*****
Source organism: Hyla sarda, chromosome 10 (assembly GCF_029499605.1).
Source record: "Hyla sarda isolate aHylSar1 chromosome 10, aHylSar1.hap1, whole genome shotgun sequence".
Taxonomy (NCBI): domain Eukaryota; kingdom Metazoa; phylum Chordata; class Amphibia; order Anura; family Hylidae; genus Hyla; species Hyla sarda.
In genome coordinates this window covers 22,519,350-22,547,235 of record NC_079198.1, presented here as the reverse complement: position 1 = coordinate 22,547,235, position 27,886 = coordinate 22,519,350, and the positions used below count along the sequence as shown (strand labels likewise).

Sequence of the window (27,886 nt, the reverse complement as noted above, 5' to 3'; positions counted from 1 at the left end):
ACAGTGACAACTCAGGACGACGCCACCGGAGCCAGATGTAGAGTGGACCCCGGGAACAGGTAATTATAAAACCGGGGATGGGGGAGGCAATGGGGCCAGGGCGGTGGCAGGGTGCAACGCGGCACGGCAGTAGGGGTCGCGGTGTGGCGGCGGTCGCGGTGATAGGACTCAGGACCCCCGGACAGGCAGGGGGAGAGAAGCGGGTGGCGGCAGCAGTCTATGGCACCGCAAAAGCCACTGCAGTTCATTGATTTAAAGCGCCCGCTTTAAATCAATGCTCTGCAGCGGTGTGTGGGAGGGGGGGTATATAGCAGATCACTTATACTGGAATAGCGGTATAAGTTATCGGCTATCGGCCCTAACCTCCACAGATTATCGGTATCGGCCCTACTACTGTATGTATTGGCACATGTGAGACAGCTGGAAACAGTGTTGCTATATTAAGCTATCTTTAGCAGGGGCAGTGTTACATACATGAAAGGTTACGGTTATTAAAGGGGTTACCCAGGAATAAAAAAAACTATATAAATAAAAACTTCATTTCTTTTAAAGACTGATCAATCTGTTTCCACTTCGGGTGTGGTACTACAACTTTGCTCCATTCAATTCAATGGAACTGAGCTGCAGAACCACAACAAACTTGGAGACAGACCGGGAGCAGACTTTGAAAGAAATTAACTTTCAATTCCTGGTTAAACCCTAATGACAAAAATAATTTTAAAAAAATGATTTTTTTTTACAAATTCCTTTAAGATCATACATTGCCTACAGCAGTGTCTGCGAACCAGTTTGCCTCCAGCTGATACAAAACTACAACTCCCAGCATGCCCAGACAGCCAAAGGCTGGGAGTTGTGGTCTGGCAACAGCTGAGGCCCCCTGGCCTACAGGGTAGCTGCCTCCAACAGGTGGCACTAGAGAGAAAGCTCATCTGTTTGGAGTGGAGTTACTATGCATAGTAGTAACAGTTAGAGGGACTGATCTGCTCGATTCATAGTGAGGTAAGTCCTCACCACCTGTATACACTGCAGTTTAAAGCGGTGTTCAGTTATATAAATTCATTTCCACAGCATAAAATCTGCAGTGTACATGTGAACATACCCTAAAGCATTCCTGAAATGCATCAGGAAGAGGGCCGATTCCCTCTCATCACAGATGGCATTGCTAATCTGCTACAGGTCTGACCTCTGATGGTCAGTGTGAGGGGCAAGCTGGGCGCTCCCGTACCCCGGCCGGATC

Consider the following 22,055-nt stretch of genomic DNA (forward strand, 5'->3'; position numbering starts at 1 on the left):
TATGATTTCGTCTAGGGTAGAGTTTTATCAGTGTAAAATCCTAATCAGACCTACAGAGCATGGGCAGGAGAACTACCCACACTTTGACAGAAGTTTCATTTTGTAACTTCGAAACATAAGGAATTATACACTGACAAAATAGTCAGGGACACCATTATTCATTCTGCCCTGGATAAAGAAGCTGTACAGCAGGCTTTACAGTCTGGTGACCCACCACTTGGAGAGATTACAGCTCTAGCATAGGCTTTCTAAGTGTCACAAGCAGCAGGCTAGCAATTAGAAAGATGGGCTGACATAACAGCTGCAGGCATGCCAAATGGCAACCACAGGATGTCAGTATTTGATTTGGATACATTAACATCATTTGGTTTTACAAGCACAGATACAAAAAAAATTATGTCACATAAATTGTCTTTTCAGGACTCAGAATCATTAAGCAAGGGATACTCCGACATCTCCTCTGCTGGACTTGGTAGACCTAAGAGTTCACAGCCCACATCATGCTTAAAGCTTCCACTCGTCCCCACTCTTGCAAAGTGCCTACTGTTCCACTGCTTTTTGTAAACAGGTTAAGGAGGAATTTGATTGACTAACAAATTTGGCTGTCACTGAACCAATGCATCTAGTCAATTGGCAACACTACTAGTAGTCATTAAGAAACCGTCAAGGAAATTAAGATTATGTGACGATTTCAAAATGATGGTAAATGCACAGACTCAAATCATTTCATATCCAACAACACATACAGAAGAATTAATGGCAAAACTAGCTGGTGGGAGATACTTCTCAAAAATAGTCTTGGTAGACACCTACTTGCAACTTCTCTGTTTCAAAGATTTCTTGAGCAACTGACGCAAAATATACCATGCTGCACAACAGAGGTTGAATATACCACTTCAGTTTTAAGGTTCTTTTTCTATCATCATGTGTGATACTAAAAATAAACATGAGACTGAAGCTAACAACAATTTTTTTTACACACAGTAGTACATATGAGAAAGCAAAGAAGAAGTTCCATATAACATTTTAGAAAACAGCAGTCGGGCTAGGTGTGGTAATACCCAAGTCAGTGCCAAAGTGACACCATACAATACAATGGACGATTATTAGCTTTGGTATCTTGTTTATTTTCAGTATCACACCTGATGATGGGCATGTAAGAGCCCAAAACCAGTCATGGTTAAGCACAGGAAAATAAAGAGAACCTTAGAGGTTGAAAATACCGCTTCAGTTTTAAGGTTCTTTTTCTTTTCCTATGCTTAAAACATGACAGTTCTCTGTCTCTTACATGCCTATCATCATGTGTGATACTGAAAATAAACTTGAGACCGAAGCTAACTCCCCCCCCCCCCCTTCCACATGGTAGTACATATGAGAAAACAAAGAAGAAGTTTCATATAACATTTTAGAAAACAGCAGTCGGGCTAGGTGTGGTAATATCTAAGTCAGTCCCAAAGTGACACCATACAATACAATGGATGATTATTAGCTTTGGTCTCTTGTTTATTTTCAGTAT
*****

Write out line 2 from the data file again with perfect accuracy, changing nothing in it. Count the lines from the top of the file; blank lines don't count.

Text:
Source record: "Hyla sarda isolate aHylSar1 chromosome 10, aHylSar1.hap1, whole genome shotgun sequence".